Data-driven services have made the active asset management industry experience a major shakeup, as these investment strategies (especially digital services) continue to grow in popularity. Their lower cost and greater efficiency make them more and more attractive to potential clients.
Discretionary fund management is losing its appeal to investors. These firms typically charge based on a 2/20 structure, while rarely beating the success of index funds. Algorithmic investment models continue to rise because they tend to deliver better yields while keeping costs low. As a result, many traditional investment management firms have transitioned to try to stay competitive.
The growth of data-driven investments has reduced the presence of long-only mutual and hedge funds. The investment strategies of such funds can be copied simply using a dynamic index ETF. Instead, investors looking for superior returns through active management are starting to turn to data-driven models, as they provide more stability, aggressive testing, and are not subject to the pitfalls of discretionary management, including high fees, behavioral biases, and improper valuations.
Robo-investing is one form of data-driven investment management that is exploding in growth. Robo-investment managers are also called robo-advisers, online investment advisers, or automated investment managers. They provide digital investment advice and management with little or no human involvement. Instead, they rely on algorithms for their management strategies. These algorithms are software-based and are, therefore, automated. This allows robo-advisers to manage and divide assets in an optimal way for clients.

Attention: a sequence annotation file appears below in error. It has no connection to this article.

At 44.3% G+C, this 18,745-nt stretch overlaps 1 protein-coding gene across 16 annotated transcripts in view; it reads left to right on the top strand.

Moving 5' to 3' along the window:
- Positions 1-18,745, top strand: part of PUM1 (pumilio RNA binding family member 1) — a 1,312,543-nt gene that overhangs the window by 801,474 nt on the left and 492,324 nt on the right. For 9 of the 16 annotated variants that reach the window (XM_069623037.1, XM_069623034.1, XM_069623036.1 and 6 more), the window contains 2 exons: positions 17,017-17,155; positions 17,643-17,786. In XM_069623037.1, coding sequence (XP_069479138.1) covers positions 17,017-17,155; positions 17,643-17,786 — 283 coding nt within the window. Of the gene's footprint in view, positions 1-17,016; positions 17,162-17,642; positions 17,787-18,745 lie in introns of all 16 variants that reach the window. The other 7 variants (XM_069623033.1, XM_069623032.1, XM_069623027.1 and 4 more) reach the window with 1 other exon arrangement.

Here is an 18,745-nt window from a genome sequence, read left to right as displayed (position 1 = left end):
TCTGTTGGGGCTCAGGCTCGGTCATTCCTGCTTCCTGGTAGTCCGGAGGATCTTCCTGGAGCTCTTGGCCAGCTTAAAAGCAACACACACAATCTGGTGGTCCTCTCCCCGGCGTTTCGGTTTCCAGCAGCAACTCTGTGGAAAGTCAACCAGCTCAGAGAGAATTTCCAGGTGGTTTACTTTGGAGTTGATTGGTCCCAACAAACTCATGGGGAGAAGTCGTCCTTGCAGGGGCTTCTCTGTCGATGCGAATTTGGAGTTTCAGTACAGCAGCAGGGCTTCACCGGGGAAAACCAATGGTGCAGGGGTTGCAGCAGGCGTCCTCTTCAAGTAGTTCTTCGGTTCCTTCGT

Robo-investing entered the market in the aftermath of the 2008 financial crisis as a response to the major changes in the industry. In particular, investors desired to manage their assets in a personal way. Currently, robo-investment services manage more than $60 billion in assets worldwide. That number is projected to reach $2 trillion by 2021. Robo-advisers are most common among American investors, but they have a growing presence elsewhere.
As of 2018, there are more than 100 robo-investment services on the market. This growth is due to robo-investment services’ lower fees and better performance. On average, digital services tended to score higher than human managers in these areas. These price cuts have also enabled new clients to engage with the market. This expands the investor base available to these services.
Robo-advisers consider clients’ willingness to take on risk, making robo-investing popular with middle-class clients who cannot afford traditional managers. They also consider the ways to best achieve the desired goals. Clients can even choose between passive asset allocation strategies and active asset management. These qualities give robo-investing a degree of flexibility and affordability and make it preferable to traditional asset managers.